Top 10 winter driving tips

Depending on where you live, driving in winter can be a challenge. Simple treks can becoming seemingly unsurmountable as heavy snow covers the asphalt we all took for granted during other seasons.  Operating your vehicle safely may require extra effort during the winter months. Here are our Top 10 Winter Driving Tips:

1. Fasten your seatbelt and verify your passengers are buckled in before driving. This is our #1 and it is also the law.

2. Do you have good snow tires –and are they actually on the car come late September? Snow tires/all-weather tires offer added traction via their deeper grooves and you won’t want to wait until the first snowfall to put them on.

3. We all want to be warm inside our vehicles but did you know heat can make you sleepy? If you’re feeling fatigued or tired, don’t operate your car and rely on a driver who is alert (and of course, sober). Fun fact: In the studio where Saturday Night Live is filmed, NBC keeps the temperature of the room well below what is normally comfortable. Over the years, they noticed people dozing off during the midnight taping. The cooler temperatures seem to help keep people awake and alert!

4. Always look and steer where you want to go. Back wheels may spin, veer and lose traction but the front wheels will set the path for them to follow. On this same note, avoid sudden moves. Accelerating too aggressively or turning too quickly could cause your vehicle to lose control in the snow. In the event of a skid, ease off the gas, do not brake (until the car is under control), and carefully steer in the direction you want the front of the car to go.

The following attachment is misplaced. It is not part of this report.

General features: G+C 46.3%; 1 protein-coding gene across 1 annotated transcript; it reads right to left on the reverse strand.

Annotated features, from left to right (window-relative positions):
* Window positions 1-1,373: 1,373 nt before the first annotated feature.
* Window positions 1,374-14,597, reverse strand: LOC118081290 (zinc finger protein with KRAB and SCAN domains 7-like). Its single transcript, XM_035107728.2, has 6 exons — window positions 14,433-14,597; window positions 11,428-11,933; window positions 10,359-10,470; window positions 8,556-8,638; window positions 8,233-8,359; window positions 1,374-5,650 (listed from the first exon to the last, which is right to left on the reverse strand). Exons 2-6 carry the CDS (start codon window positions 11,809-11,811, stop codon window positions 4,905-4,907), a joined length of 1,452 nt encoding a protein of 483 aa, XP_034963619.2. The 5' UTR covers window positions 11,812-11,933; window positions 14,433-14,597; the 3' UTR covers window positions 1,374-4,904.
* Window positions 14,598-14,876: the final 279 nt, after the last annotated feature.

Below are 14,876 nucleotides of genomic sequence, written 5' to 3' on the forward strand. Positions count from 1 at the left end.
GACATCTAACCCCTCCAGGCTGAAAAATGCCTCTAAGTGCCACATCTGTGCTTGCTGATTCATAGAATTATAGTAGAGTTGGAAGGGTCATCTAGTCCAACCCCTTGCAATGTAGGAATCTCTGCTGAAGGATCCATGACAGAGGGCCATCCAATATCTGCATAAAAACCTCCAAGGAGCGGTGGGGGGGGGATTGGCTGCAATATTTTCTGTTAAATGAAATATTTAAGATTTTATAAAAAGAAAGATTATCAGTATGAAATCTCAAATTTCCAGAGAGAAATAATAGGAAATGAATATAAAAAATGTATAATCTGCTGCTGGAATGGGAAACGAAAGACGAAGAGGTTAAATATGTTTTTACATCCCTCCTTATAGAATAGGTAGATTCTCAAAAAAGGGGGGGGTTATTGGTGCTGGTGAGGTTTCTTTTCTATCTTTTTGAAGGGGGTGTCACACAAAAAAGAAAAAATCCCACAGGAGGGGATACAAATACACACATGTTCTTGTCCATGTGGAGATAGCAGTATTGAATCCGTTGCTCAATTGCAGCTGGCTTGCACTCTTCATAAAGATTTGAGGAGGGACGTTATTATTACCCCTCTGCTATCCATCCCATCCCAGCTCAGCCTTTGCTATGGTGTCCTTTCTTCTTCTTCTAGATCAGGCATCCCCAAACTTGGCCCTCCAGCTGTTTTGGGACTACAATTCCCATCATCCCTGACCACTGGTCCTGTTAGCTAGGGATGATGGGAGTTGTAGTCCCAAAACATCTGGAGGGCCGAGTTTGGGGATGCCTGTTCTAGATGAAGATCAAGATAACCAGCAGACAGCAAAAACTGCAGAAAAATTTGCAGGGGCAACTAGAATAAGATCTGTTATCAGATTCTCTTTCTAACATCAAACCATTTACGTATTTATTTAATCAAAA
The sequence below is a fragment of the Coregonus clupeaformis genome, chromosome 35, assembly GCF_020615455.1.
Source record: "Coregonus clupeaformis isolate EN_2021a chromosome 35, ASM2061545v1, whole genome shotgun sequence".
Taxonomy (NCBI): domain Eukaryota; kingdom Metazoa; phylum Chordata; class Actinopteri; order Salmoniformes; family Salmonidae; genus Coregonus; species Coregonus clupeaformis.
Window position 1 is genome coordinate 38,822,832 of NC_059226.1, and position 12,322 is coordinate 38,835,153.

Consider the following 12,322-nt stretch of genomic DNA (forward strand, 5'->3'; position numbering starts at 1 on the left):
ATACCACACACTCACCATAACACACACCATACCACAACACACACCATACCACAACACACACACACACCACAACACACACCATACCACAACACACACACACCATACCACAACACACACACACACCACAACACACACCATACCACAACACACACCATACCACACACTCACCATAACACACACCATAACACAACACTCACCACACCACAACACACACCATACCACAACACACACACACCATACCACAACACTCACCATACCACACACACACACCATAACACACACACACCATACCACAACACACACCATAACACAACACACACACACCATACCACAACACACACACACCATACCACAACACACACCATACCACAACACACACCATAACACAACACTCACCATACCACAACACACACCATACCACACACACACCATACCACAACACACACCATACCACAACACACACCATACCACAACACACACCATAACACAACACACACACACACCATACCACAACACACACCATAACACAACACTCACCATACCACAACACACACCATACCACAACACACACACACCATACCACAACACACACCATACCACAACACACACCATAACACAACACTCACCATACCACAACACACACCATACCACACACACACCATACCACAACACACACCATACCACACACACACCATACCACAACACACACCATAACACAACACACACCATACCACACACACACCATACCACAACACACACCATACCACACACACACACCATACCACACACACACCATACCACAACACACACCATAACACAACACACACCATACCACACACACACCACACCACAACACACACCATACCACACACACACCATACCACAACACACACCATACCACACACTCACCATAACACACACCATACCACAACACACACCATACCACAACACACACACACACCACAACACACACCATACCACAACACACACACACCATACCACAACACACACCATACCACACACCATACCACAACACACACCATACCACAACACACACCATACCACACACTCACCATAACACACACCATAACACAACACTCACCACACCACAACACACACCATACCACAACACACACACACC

5. Keep your gas tank half full to avoid gas-line freezing. Having too little fuel in your tank makes you more susceptible to having a frozen line, rendering your car useless until it becomes warmer.

6. Stopping distances may increase by around 3x in snowy conditions. The normal dry pavement following distance of three to four seconds should be increased to eight to ten seconds.

7. Don’t stop when going up a hill! If you’ve got traction, and it’s not a danger to keep going, keep ‘on moving! Getting stuck on a hill is not only frustrating but it’s dangerous for you and the drivers behind you.

8. When coolant freezes, it expands. The expansion could potentially damage your engine block which is a very costly repair. A 50/50 coolant-to-water ratio is sufficient to avoid freezing. If you’re unsure about what level your coolant should be, check your vehicle’s owner’s manual or ask a reliable mechanic.

9. Plan your travel and route before getting into the vehicles. You can avoid being tempted to use your smartphone while driving by planning your route before getting into the car. The most current version of Google Maps for iOS and Android will read turn-by-turn driving directions. Before you leave, plug in the address and then place your phone down and let it do the talking!

10. Keep a large bag of sand in the trunk in case you get stuck. Sprinkling sand under the stuck tires may allow you to get going again. Added bonus here: if you vehicle is rear-wheel drive, having the extra bag(s) of sand in the trunk may help increase traction.

Answer Financial hopes that these winter driving tips help you get safely to and from your destinations. If you’re curious to see what our multi-carrier insurance shopping platform can do for you (savings, time and trusted providers) visit or call us at 1-800-258-5101